Stranded passangers iceland volcano 311.
(photo credit: ASSOCIATED PRESS)
Europe's busiest airport reopened Tuesday as air traffic across the continent lurched back to life. But the gridlock created by Iceland's volcanic ash plume was far from over: Officials said it would be weeks before all stranded travelers could be brought home.
Airline companies El Al and British Airways renewed air travel to London on Wednesday morning, and the Israeli airline also renewed flights to Germany.
British Airways said it expected about two dozen flights from the United States, Africa and Asia to land by early Wednesday.
The Eurocontrol air traffic agency said it expected just under half of the 27,500 flights over Europe to go ahead Tuesday, a marked improvement over the last few days. The agency predicted close to normal takeoffs by Friday.
It was the first day since the April 14 eruption of Iceland's Eyjafjallajokull (ay-yah-FYAH-lah-yer-kuhl) volcano — dormant for nearly 200 years — that travelers were given a reason for hope.RELATED ARTICLES:Israeli planes resume some EU routesEU agrees to resume air traffic
But with more than 95,000 flights canceled in the last week alone, airlines faced the enormous task of working through the backlog to get passengers where they want to go — a challenge that could take days or even weeks.
Passengers with current tickets were being given priority; those who had been stranded for days were told to either buy a new ticket or take their chances using the old one — a wait that could be days or weeks for the next available seat.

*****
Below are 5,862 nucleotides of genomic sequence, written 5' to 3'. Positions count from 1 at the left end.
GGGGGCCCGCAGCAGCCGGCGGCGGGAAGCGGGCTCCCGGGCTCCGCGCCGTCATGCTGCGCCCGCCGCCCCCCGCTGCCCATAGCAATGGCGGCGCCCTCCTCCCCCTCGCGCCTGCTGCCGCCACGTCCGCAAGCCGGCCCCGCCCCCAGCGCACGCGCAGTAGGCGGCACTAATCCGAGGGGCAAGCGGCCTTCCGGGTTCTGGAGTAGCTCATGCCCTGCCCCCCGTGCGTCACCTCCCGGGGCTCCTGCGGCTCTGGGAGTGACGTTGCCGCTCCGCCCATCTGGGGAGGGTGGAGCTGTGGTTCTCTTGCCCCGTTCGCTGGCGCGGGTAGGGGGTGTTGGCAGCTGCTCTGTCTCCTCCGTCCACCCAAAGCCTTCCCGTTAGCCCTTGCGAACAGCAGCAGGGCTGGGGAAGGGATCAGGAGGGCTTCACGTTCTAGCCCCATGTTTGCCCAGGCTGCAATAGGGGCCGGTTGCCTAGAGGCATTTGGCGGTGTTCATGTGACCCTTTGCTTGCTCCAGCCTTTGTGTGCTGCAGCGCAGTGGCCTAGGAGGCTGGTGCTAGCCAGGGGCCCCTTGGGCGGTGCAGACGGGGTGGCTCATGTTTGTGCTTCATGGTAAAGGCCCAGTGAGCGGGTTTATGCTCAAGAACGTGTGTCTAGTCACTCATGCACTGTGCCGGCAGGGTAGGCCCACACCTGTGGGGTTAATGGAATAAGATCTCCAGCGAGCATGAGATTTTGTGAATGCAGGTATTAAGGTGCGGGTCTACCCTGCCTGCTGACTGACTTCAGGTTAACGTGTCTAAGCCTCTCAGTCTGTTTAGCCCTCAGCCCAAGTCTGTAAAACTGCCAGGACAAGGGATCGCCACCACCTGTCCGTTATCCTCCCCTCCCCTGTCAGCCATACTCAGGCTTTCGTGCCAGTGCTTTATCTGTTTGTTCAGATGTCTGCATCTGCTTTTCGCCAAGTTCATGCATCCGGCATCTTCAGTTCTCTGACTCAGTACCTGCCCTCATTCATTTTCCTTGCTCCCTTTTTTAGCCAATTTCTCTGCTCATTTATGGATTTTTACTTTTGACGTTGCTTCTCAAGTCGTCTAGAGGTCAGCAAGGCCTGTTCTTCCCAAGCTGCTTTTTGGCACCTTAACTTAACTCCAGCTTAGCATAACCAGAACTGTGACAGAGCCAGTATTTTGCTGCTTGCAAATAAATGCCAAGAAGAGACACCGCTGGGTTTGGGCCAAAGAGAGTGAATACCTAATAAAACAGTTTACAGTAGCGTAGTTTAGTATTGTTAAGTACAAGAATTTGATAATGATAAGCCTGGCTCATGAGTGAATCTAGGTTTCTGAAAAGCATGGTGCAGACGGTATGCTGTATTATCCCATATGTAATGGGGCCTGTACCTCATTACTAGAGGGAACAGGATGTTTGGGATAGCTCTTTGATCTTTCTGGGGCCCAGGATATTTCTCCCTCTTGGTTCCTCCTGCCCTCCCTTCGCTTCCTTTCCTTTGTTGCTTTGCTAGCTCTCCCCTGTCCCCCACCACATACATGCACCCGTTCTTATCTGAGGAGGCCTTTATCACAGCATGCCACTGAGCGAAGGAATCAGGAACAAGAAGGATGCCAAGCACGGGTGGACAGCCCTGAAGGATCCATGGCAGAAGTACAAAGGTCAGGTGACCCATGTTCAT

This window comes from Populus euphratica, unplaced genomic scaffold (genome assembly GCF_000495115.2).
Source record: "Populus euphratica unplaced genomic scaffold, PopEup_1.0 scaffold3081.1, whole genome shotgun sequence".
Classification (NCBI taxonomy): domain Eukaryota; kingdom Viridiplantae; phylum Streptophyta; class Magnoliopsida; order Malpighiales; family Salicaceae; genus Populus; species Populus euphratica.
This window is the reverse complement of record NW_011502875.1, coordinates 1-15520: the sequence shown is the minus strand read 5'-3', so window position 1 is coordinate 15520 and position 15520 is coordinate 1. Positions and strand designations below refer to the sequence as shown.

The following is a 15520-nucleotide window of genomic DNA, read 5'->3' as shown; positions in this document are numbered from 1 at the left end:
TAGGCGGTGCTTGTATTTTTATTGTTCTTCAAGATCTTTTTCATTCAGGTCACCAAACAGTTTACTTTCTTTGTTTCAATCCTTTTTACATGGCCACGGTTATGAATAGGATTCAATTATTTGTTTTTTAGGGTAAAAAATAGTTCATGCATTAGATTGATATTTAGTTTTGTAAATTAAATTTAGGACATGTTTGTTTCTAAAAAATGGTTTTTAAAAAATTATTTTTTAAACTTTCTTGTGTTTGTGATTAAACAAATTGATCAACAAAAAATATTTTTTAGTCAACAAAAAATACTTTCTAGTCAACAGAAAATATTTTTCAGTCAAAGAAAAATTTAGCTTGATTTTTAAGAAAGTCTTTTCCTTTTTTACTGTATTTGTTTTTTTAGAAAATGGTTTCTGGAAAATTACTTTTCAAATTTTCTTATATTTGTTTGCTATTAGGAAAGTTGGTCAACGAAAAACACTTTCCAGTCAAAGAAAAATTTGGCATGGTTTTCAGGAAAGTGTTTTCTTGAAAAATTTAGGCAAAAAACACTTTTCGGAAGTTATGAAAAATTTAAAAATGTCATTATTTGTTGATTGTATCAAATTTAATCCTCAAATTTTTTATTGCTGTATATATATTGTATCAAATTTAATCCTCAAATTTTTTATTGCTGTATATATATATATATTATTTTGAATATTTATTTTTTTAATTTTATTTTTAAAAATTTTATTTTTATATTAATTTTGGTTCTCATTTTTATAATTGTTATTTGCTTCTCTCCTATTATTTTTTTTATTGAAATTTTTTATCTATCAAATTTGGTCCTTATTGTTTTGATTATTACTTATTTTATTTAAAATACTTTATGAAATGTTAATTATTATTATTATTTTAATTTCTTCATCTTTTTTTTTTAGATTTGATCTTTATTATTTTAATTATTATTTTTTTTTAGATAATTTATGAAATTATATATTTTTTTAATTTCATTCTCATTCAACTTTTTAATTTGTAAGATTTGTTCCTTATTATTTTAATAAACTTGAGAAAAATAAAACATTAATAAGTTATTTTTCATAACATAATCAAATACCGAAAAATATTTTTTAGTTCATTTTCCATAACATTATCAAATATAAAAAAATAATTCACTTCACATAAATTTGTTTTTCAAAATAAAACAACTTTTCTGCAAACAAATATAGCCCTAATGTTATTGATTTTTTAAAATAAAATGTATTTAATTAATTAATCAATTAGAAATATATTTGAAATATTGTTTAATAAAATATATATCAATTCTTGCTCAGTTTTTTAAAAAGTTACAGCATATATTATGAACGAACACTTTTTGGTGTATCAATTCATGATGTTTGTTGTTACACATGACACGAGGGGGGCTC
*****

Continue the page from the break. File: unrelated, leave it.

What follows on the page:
"Once your flight's canceled, you go to the back of the queue," said Laurie Price, director of aviation strategy at consultant Mott Macdonald, who was stranded in Halifax, Canada. "It seems intrinsically unfair."
Scientists were worried that the eruption could trigger an even larger eruption at the nearby Katla volcano, which sits on the massive Myrdalsjokull icecap. Its last major eruption was in 1918.
Volcano experts say that should such an eruption occur, air travelers might expect more disruptions, depending on prevailing winds. Of Iceland's eight volcanic eruptions in the last 40 years, only the recent one at Eyjafjallajokull was followed by winds blowing southeast toward northern Europe.
Early on Tuesday, a Eurocontrol volcanic ash map listed the airspace between Iceland and Britain and Ireland as a no-fly zone, along with much of the Baltic Sea and surrounding area.
"Flying was canceled because it's difficult to predict exactly where the cloud is going to be or the effect it will have on aircraft engines," she said.
The aviation industry — facing losses of more than $1 billion — has
sharply criticized European governments' handling of the disruption
that grounded thousands of flights on the continent.
"I don't believe it was necessary to impose a blanket ban on all U.K.
airspace last Thursday," said Willie Walsh, chief executive of British
Airways, which has canceled about 500 flights a day in the past five
days. "My personal belief is that we could have safely continued
operating for a period of time."
The U.N.'s International Civil Aviation Organization said Tuesday it
will start work on setting global standards for the concentration of
ashes that could affect airplane engines.
Raymond Benjamin, secretary-general of the U.N. agency responsible for
aviation safety, said ICAO convened a special meeting of its governing
council on Monday on ash standards following the global disruption to
air travel caused by the volcanic eruption.
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